The Fordham Digital Humanities Working Group and the Graduate School of Arts and Science are pleased to announce the 2016-18 HASTAC Scholars: Sharon Harris Jeter (PhD candidate, English) and Damien Strecker (PhD candidate, History).
Our HASTAC Scholars represent Fordham’s lively digital humanities community in HASTAC’s distinguished, international online forum. In their roles as HASTAC Scholars at Fordham, they will contribute to the campus digital humanities dialogue by organizing workshops, reading groups, writing blog posts about their work, and other activities. HASTAC Scholars are generously funded by the GSAS.
Sharon Harris Jeter is a Senior Teaching Fellow and PhD Candidate in the English Department. Her dissertation examines the interdependent ways that music moves its hearers affectively, rhetorically, and physically in seventeenth-century English literature, and how music’s power to move thus ultimately forms communities. Sharon holds degrees in music and humanities and has received grants to the Folger Shakespeare Library, Digital Humanities Summer Institute, and for founding Fordham University’s Music and Sound Studies reading group. She has also worked on the editorial staff of 19th-Century Music, published by UC Press, and Opera Quarterly, published by Oxford Journals.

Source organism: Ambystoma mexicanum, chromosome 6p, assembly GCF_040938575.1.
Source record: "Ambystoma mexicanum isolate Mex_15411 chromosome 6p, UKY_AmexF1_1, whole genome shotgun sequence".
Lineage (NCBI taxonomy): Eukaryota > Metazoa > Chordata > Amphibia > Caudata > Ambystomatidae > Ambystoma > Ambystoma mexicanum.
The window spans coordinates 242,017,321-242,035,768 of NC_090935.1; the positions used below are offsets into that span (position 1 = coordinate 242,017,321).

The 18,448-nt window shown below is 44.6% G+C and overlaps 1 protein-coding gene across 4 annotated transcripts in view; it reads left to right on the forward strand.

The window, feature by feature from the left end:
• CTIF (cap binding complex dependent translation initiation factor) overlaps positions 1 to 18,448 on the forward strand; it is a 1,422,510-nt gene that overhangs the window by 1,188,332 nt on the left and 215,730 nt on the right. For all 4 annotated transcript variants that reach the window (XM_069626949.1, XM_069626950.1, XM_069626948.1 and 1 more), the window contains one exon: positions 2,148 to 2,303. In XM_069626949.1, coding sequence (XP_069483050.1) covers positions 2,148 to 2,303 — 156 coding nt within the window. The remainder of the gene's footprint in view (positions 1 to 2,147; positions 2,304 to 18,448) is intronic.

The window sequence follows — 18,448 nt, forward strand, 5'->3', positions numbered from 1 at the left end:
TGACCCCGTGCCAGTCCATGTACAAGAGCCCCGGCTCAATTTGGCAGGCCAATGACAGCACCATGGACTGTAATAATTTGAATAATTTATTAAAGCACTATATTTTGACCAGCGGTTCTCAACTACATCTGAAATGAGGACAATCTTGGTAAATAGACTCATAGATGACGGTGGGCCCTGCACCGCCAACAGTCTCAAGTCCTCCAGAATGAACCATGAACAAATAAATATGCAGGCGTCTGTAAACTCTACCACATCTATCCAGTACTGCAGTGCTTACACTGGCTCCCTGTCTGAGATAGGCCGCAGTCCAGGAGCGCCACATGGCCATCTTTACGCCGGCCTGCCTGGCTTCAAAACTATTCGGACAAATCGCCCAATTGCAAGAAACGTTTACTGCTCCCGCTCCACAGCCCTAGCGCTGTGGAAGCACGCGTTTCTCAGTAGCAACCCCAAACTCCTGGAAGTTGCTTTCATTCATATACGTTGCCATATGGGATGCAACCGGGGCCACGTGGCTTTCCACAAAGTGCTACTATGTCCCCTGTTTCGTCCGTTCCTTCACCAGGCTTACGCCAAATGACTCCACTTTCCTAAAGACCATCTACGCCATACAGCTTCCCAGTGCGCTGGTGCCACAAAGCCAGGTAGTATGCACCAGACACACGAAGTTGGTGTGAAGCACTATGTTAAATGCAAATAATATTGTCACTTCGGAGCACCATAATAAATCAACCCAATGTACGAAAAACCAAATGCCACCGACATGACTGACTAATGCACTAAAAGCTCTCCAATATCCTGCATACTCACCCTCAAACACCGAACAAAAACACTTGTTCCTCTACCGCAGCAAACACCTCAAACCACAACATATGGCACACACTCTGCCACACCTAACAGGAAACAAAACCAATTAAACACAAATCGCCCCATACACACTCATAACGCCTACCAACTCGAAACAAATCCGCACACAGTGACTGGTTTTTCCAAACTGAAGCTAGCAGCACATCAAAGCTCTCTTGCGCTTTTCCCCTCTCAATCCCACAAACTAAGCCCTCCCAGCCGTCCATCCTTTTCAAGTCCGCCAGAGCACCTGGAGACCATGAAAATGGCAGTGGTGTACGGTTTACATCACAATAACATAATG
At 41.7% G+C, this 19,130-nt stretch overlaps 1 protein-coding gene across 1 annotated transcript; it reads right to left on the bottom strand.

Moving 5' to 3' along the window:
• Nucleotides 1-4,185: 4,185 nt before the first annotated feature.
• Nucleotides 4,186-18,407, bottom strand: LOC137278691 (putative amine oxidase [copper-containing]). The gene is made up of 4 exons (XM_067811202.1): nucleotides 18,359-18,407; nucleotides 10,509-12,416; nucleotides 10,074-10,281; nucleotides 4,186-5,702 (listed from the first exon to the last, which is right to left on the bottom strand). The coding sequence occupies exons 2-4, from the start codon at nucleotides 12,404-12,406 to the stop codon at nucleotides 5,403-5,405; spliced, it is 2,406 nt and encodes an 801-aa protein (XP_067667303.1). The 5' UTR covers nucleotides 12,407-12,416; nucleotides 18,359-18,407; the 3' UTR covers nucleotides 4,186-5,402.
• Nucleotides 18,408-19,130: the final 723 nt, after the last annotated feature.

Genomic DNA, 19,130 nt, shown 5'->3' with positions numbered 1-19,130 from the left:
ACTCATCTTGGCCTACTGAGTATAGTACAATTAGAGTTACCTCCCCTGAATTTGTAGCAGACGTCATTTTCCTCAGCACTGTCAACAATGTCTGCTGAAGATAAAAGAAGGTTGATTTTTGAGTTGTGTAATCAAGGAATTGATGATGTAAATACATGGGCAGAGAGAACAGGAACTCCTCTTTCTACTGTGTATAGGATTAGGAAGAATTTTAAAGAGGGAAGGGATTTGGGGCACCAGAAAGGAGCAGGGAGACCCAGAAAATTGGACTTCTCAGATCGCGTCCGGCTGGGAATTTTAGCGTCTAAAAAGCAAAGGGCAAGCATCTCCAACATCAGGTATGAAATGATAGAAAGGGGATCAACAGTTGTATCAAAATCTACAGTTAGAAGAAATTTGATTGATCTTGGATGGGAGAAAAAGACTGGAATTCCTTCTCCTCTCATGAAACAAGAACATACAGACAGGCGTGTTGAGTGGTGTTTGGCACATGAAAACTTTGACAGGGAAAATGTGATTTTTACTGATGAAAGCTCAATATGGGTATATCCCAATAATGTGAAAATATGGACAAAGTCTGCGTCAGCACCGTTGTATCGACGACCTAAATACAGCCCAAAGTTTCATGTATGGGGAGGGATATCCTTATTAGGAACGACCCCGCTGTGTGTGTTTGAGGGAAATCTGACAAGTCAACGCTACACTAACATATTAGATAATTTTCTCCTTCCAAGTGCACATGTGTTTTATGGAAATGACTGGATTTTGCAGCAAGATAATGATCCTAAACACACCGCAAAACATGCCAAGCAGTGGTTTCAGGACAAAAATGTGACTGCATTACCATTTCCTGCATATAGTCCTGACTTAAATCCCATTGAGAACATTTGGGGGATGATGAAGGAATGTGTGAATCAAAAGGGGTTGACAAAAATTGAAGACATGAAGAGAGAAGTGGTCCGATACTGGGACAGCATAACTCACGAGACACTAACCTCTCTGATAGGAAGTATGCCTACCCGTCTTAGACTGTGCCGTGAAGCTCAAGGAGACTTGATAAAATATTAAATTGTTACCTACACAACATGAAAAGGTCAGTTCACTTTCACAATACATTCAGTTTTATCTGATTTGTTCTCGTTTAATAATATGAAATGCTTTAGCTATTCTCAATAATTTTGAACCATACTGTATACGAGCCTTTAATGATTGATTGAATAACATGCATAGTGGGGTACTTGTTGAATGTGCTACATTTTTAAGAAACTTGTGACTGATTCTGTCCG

Damien Strecker is a PhD candidate in the History Department. He received his BA in history from Xavier University and his MA in African American and African diaspora studies from Indiana University. His current research delves into 1930s to 1960s church formation and community development in the South Bronx during a time of dynamic demographic shifts. During his two years working with Fordham’s Bronx African American History Project, he helped collect local oral histories and aided in digitizing the collection. The collection contains nearly 300 interviews of residents who helped shape the South Bronx from pre-WWII to today, and can be accessed via Fordham Library’s Digital Commons. He’s interested in making digital historical resources available to as many people as possible, with a particular emphasis on connecting university research to high school classrooms.